Doctors can assess skeletal maturity with the help of an x-ray of the back of the pelvic bone (iliac crest). If a lot of bone tissue has already formed on the iliac crest, that means the skeleton has already developed quite far and the bones aren't likely to grow much more. Skeletal maturity is divided into stages known as “Risser stages,” on a scale of 0 to 5. Risser stage 0 means that the bones are still very much in the growth phase. At Risser stage 5, growth is complete.

The following table shows the likelihood of scoliosis getting worse for different angles and stages of skeletal maturity.

Curvature (Cobb angle) Skeletal maturity (Risser stage) Likelihood of scoliosis getting worse
11 to 19 degrees 0 to 1 20%
2 to 4 2%
20 to 29 degrees 0 to 1 68%
2 to 4 23%

Scoliosis cases with a Cobb angle smaller than 10 degrees are considered to reflect normal variation in spine development and don’t need to be treated.

There is hardly any data on the outlook for scoliosis with an angle of more than 30 degrees. One of the reasons for this is that scoliosis of this severity is always treated when it starts to get worse (at the latest). But very severe scoliosis with an angle of more than 50 degrees nearly always gets worse with age if it isn’t treated.

Learn more

Scoliosis check-ups


Scoliosis can lead to more "wear and tear" on the vertebrae (spine bones) and the spinal disks. This can cause back pain in adulthood, especially if the scoliosis is in the lower back. But it’s often difficult to say whether back pain is actually caused by scoliosis because back pain is very common anyway. Research on the link between back pain and scoliosis has produced conflicting results.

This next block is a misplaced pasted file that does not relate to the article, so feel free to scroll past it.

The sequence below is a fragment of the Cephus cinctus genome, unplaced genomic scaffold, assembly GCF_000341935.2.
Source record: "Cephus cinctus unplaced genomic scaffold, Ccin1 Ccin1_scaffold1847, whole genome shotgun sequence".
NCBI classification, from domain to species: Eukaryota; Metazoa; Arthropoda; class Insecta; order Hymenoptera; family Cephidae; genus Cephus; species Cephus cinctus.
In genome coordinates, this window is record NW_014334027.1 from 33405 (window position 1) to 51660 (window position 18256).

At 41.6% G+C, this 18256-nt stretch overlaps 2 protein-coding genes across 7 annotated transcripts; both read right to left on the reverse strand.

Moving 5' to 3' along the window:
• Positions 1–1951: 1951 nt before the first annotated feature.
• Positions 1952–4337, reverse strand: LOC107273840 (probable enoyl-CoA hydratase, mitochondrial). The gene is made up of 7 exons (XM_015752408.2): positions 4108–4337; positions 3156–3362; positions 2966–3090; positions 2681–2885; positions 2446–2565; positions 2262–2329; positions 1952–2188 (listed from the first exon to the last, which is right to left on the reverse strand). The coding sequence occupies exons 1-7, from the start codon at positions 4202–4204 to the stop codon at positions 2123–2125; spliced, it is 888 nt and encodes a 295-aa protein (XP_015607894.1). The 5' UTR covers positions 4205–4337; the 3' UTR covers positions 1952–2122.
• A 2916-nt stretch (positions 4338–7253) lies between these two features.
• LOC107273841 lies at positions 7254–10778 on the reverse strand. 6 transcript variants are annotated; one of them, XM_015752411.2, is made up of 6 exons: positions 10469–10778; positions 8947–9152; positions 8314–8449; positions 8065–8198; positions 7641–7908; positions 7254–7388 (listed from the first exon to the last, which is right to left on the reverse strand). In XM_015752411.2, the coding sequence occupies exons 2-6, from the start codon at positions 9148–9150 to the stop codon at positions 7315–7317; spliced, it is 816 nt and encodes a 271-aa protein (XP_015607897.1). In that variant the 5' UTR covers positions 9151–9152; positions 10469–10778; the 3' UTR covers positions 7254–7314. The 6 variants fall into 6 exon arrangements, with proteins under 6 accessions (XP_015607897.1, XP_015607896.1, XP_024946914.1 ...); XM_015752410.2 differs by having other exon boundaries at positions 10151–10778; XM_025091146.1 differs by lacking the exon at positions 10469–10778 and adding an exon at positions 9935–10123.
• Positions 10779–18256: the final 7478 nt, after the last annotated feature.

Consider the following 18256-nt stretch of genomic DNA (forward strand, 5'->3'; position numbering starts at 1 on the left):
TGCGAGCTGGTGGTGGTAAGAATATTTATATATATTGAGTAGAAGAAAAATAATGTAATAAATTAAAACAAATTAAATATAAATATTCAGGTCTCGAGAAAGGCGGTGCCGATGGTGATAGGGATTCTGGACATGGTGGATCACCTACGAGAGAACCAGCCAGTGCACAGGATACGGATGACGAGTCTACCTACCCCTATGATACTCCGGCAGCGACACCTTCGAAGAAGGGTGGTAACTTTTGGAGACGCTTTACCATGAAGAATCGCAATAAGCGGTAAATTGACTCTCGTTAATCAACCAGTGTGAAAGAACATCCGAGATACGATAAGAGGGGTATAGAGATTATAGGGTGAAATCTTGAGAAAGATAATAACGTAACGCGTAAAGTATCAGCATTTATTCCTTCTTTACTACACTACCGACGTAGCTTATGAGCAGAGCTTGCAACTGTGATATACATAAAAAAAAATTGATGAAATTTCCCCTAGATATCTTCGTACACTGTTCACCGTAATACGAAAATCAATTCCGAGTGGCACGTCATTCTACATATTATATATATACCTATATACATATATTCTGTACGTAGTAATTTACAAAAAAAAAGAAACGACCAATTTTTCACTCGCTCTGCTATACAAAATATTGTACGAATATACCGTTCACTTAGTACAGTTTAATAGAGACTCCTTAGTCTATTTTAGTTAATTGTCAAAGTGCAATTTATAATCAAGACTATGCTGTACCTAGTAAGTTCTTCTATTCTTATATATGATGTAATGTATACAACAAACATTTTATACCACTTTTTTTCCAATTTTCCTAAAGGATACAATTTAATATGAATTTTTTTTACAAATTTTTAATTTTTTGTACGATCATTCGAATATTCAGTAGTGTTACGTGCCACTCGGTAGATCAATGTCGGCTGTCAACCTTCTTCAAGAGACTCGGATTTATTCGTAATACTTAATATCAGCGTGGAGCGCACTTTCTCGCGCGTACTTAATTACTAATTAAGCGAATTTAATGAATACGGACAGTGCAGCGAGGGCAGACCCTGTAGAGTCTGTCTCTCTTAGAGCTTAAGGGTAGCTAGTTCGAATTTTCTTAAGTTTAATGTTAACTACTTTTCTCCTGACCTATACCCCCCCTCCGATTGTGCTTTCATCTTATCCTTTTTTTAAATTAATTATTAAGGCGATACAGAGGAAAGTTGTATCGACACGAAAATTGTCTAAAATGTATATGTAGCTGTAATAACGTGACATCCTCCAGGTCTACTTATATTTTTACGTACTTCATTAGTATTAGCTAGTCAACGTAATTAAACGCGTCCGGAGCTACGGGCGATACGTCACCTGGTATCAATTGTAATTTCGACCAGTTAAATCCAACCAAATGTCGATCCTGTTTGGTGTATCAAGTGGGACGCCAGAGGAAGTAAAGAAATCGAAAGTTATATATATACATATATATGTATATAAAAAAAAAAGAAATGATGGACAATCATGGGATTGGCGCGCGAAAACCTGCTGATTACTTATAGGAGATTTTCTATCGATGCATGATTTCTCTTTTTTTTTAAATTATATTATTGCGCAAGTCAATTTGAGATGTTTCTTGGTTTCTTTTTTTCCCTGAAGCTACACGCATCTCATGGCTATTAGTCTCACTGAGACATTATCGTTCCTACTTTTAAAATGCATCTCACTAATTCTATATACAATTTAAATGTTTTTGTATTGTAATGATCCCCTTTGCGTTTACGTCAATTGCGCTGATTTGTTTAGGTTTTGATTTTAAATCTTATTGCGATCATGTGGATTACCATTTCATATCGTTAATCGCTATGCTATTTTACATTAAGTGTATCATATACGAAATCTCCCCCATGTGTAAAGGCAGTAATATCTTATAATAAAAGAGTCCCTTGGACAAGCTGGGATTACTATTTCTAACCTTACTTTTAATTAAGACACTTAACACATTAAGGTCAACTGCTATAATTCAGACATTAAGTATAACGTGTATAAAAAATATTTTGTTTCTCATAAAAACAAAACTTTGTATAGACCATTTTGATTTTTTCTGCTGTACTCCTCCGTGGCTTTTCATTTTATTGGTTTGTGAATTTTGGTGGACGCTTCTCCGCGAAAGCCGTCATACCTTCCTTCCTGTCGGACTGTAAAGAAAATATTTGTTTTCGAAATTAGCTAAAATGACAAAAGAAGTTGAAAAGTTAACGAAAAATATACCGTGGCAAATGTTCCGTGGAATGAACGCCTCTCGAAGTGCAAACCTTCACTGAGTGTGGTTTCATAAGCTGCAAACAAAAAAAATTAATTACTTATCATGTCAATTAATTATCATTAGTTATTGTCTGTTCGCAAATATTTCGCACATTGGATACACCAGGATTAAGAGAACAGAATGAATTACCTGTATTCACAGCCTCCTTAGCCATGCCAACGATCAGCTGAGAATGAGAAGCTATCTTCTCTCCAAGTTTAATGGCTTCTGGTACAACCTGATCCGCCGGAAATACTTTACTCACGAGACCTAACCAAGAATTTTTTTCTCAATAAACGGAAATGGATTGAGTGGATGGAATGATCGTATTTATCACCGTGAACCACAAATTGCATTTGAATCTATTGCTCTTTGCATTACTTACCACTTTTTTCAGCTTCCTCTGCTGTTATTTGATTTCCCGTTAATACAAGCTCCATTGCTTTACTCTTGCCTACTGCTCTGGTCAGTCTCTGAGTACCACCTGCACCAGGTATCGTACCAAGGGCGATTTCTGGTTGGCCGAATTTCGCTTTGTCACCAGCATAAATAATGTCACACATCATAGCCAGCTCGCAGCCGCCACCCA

In severe scoliosis, the curve in the spine can cause the ribs to press down on the heart and lungs. As the person gets older, this can cause and stop the heart pumping blood properly. But these types of complications are very rare.

There are no medical reasons why women with scoliosis shouldn't have children. Research has shown that pregnancies in women who have scoliosis are usually no different to those in women who don’t have scoliosis. There is also no to suggest that pregnancy makes scoliosis worse.


The doctor will begin by ruling out other possible causes of the curve in the spine – for instance, having one leg that is longer than the other. They will ask you about

  • your current symptoms,
  • past medical problems,
  • other people in your family who have scoliosis,
  • when you first became aware of the curve in your spine and
  • how it has developed since then.

The doctor will then do a physical examination to check your posture and structural features of your body. You will need to strip down to your underwear for this so that they can see if anything is "wonky." The doctor will check

  • whether your shoulders, chest and waist are in the correct position in relation to each other,
  • the shape of your spine,
  • whether your legs have different lengths, and
  • whether the ribs form a hump on one side when you bend forward (the “forward bend test”).

For the forward bend test, you have to stand with your knees straight and bend forward with your arms dangling and palms together.

More examinations are needed to assess the severity of the scoliosis and the possible outlook:

  • An x-ray of the spine while standing: The x-ray image shows how severe the curve is. It is used to work out the Cobb angle. The doctor begins by marking the two vertebrae at the top and bottom ends of the curve on the image. They are the spine bones that tilt sideways the most. Then the doctor draws a line from each of those vertebrae, parallel to the top of the upper vertebra and the bottom of the lower one. The Cobb angle is measured at the point where the two lines meet (see illustration).